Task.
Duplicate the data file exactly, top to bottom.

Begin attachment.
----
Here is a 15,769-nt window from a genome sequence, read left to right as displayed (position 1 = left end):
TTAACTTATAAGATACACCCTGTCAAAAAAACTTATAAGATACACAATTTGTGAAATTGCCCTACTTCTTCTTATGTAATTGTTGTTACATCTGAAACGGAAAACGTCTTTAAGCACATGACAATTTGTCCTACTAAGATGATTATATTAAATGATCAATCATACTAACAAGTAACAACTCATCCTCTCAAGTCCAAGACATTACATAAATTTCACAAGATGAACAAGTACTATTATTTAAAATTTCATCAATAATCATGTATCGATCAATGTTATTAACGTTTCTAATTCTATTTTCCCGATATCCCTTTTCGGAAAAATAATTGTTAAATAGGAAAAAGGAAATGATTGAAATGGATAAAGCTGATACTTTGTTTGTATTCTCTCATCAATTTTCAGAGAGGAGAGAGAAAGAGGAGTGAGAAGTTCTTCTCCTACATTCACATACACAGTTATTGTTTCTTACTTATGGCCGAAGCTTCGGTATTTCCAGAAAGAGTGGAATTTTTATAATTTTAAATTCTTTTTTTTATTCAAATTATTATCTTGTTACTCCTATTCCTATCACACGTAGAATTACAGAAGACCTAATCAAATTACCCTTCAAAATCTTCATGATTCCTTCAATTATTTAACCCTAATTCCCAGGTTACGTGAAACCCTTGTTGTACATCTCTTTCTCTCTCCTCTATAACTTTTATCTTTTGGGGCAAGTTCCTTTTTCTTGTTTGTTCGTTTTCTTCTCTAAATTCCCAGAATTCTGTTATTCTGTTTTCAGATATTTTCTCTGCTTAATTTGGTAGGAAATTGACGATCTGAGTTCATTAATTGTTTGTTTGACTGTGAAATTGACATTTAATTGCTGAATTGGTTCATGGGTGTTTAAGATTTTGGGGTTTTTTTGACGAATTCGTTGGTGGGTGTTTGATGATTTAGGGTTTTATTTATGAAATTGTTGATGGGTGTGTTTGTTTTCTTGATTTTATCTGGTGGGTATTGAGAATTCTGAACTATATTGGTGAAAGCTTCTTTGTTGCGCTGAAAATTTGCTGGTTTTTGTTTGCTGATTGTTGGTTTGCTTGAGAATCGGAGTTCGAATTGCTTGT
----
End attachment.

Here is a 15,769-nt window from a genome sequence, read left to right as displayed (position 1 = left end):
TTAACTTATAAGATACACCCTGTCAAAAAAACTTATAAGATACACAATTTGTGAAATTGCCCTACTTCTTCTTATGTAATTGTTGTTACATCTGAAACGGAAAACGTCTTTAAGCACATGACAATTTGTCCTACTAAGATGATTATATTAAATGATCAATCATACTAACAAGTAACAACTCATCCTCTCAAGTCCAAGACATTACATAAATTTCACAAGATGAACAAGTACTATTATTTAAAATTTCATCAATAATCATGTATCGATCAATGTTATTAACGTTTCTAATTCTATTTTCCCGATATCCCTTTTCGGAAAAATAATTGTTAAATAGGAAAAAGGAAATGATTGAAATGGATAAAGCTGATACTTTGTTTGTATTCTCTCATCAATTTTCAGAGAGGAGAGAGAAAGAGGAGTGAGAAGTTCTTCTCCTACATTCACATACACAGTTATTGTTTCTTACTTATGGCCGAAGCTTCGGTATTTCCAGAAAGAGTGGAATTTTTATAATTTTAAATTCTTTTTTTTATTCAAATTATTATCTTGTTACTCCTATTCCTATCACACGTAGAATTACAGAAGACCTAATCAAATTACCCTTCAAAATCTTCATGATTCCTTCAATTATTTAACCCTAATTCCCAGGTTACGTGAAACCCTTGTTGTACATCTCTTTCTCTCTCCTCTATAACTTTTATCTTTTGGGGCAAGTTCCTTTTTCTTGTTTGTTCGTTTTCTTCTCTAAATTCCCAGAATTCTGTTATTCTGTTTTCAGATATTTTCTCTGCTTAATTTGGTAGGAAATTGACGATCTGAGTTCATTAATTGTTTGTTTGACTGTGAAATTGACATTTAATTGCTGAATTGGTTCATGGGTGTTTAAGATTTTGGGGTTTTTTTGACGAATTCGTTGGTGGGTGTTTGATGATTTAGGGTTTTATTTATGAAATTGTTGATGGGTGTGTTTGTTTTCTTGATTTTATCTGGTGGGTATTGAGAATTCTGAACTATATTGGTGAAAGCTTCTTTGTTGCGCTGAAAATTTGCTGGTTTTTGTTTGCTGATTGTTGGTTTGCTTGAGAATCGGAGTTCGAATTGCTTGT